Of course, that's what you have been looking for all along. A reason for WAG's price to sag and leave you feeling a little better about missing the move from $30 to $70. There is nothing to stop WAG from changing their mind in a few months and inverting anyway. This will quiet the campaigning politicians for a while, and perhaps reduces the chance legislation will be passed any time soon.
You have been listening to extremists and politicians. Inversion does not change their tax status on U.S. operations. They continue to pay the same taxes. They just won't pay the U.S. for earnings on their European acquisition. Boots does their business in mostly in Europe, and a little in Asia. Why should Walgreens pay taxes to the U.S. for the business done overseas, which will be taxed in Switzerland?
Maybe they didn't cover that ground in their announcement because it is irrelevant. In less than a year Walgreens and Alliance Boots will be one company.
No, everyone else will not pay more, the government will just go deeper in debt. Business as usual.
why would you say that? I think replacing Wade with Tim McLevish is a positive for Walgreens. Tim is a great choice to lead Walgreens international expansion. No knock on Wade. He did his time and was a good CFO. It's time to move on. It's not as if the CFO resigned under controversial circumstances.
Ralph Nader's opinion is of no particular interest to me. He has been right about some things over the years and he has been wrong about others. I give him credit for his criticism of the auto industry in the 1960's. I don't think he had all the facts straight then either, but his efforts did lead to safer automobiles and I applaud that. He has always been a "darling" of the press and has been widely quoted over the years. There are some who think he is always right. Mr. Nader is 80 years old today and still willing to express an opinion about anything controversial. It's his right. He has always taken issue with big business. It's not surprising that he would speak out on the issue of inversion but his is just one of many opinions, pro and con, and deserves no more respect than yours and mine.
Actually I sold about half my WAG in June. Still holding a good bit. I believe the stock will do OK going forward but I have other holdings I'm more excited about. I think Boots will do fine, as the Russian sanctions are temporary and Boots has done fairly well in a weak European economy the last several years. My top holdings right now are SKX, CALM, SBNY, TRN and YY. Those are fairly risky holdings with all the talk about a correction looming, but they have been strong and I can stay long comfortably through a small correction.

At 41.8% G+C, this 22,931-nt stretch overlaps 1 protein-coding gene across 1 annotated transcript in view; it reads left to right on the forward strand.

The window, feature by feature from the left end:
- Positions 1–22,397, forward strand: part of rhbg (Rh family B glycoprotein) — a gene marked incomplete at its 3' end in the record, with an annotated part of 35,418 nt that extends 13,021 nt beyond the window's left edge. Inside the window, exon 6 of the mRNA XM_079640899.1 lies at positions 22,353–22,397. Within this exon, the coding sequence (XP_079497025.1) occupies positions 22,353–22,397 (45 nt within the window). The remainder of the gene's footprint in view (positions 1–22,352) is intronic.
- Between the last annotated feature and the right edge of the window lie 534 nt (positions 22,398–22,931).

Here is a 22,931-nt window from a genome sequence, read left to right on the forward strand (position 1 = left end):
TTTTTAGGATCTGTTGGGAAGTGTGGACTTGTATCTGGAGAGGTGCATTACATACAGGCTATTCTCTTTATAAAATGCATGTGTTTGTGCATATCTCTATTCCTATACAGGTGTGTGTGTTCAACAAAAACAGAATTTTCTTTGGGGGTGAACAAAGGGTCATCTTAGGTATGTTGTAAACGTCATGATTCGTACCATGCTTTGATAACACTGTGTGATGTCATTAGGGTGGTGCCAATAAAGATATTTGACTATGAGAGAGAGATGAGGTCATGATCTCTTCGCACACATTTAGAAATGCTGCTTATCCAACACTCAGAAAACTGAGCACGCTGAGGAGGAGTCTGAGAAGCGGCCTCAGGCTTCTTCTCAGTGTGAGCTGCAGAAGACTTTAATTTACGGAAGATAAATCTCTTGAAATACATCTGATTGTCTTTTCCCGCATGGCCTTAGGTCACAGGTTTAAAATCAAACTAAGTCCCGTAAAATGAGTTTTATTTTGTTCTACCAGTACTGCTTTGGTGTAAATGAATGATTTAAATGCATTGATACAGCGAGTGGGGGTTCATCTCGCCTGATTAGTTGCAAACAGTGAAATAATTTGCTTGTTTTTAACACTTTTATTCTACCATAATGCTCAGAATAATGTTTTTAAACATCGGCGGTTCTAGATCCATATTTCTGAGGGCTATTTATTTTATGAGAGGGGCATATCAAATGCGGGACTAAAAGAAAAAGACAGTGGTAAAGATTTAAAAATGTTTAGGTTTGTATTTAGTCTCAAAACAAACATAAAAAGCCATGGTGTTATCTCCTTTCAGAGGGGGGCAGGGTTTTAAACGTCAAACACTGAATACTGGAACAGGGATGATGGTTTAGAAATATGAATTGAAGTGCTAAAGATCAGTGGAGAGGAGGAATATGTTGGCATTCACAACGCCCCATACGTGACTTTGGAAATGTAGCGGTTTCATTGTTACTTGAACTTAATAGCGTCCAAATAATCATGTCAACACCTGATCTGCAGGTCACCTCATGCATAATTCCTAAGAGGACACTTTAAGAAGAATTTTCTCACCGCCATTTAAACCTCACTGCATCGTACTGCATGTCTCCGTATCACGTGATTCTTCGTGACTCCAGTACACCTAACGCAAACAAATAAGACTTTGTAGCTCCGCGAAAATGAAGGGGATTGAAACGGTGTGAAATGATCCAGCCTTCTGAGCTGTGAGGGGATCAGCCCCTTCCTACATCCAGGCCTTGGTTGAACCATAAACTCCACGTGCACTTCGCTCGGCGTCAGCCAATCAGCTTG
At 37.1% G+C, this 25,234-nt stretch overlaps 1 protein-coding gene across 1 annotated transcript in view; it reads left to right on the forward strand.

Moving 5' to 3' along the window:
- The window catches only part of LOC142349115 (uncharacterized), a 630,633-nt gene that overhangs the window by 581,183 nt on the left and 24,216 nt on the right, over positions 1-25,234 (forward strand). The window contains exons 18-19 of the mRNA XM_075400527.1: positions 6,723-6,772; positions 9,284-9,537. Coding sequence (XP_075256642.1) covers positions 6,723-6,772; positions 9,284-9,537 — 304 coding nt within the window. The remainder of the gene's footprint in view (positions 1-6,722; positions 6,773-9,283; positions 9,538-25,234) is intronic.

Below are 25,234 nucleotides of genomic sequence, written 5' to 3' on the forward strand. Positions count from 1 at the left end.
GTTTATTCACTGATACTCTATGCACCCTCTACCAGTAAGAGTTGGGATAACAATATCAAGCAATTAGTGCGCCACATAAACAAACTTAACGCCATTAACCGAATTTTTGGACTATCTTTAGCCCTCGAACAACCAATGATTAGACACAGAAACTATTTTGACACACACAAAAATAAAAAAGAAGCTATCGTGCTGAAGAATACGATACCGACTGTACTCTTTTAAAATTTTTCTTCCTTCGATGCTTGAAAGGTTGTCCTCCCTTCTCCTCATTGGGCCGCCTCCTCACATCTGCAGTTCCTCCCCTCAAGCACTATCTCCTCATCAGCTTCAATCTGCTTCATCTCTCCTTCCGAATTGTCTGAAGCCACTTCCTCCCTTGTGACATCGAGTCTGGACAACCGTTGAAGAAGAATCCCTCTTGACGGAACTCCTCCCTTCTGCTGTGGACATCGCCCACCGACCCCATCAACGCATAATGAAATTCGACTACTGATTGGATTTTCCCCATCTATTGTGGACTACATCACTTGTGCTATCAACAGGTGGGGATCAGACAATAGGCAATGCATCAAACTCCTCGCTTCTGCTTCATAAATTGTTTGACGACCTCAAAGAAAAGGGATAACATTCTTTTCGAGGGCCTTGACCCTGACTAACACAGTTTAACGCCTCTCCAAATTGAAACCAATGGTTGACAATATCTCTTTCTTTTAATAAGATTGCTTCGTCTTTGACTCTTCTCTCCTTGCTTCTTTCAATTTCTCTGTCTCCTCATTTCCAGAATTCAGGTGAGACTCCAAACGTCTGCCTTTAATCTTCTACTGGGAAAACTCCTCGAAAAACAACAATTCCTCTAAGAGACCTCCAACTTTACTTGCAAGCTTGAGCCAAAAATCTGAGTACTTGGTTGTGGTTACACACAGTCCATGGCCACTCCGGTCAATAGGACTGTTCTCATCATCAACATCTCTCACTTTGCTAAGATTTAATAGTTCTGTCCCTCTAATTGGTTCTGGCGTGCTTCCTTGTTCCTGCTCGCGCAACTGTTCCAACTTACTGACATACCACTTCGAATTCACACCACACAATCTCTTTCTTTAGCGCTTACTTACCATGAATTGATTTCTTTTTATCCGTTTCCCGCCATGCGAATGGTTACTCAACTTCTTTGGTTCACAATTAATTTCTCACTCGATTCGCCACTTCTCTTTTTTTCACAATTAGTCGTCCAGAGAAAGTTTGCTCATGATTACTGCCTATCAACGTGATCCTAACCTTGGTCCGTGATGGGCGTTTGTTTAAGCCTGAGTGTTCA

Now you're just being a jerk. It is very common to close some stores after acquiring a competitor (like Super D). There will be stores overlapping a geographical area and it's far more efficient to fill 500 scripts at one store, than 250 scripts each at two stores. I once worked for Super D and in Memphis Super D and Walgreens were often within a city block of one another. CVS has a long history of that type of maneuver as their growth has been mostly through acquisition while Walgreens growth has been mostly organic over the years. It's only in the last few years Walgreen has become more active in the acquisition arena. When you make such ignorant remarks, it makes it clear that you will do anything to run down Walgreens. Your history of posting on this board has been 99% negative for years. It has nothing to do with Walgreens giving consideration to conversion. You just find the conversion topic an easy way to attack the company. You always end your posts with that very insincere "GLTA". You're a phony!
beach, I am a veteran and a patriot. I am not an isolationist. I believe we are all citizens of the world and that our duties lie far beyond the continental 48. I have lived in several European communities for extended periods of time, including Andermatt and Lucerne, Switzerland (Shcweiz). I found the citizens of Schweiz to be generally prosperous and happy.
James Skinner, Retired Vice Chairman and CEO, McDonalds Corp. Gregory Wasson, President and CEO, Walgreen Co. Janice Babiak, Retired Managing Partner, Ernst & Young LLP, David Brailer, MD, Chairman, Health Evolution Partners. Steven Davis, Charmain and CEO, Bob Evans Farms, Inc. William Foote, Retired Chairman of the Board and CEO, USG Corp. Mark Frissora, Chairman and CEO Hertz Global Holdings, Inc and the Hertz Corp. Ginger L Graham President and CEO, Two Trees Consulting, Alan McNally,Retired Chairman and CEO, Harris Financial Corporation. Dominic Murphy, Partner Kohlberg Kravis Roberts & Co, Stefano Pessina, Executive Chairman, Alliance Boots GmbH, Nancy Schlichting, CEO Henry Ford Health System. Alejandro Silva, Chairman and CEO, Evans Food Group, Inc.
There you have it, a complete listing of the Walgreens Board of Directors. The combined knowledge and wisdom of which falls short of that provided by robbsbeach. Perhaps it would be a good time for robbsbeach to share with us exactly what his credentials are.
of posters on this board pro and con inversion, and likewise consider the remarks and lack of honesty on the part of politicians from state governments, the congress and even the president I can only conclude that Walgreen will and should go forward with plans for inversion. The most influential voice out there is that of the silent majority.
beach, if Walgreens borrows money to expand Boots, then the president has the power to disallow tax deductions on interest paid, and I think he should do so. I don't believe that scenario automatically follows inversion. That's one place where you and I differ.
That's correct sir. The U.S. government will have to come to terms with having to compete globally. They risk a continually eroding tax base and there is no legislating their way out of it. Compete or lose out!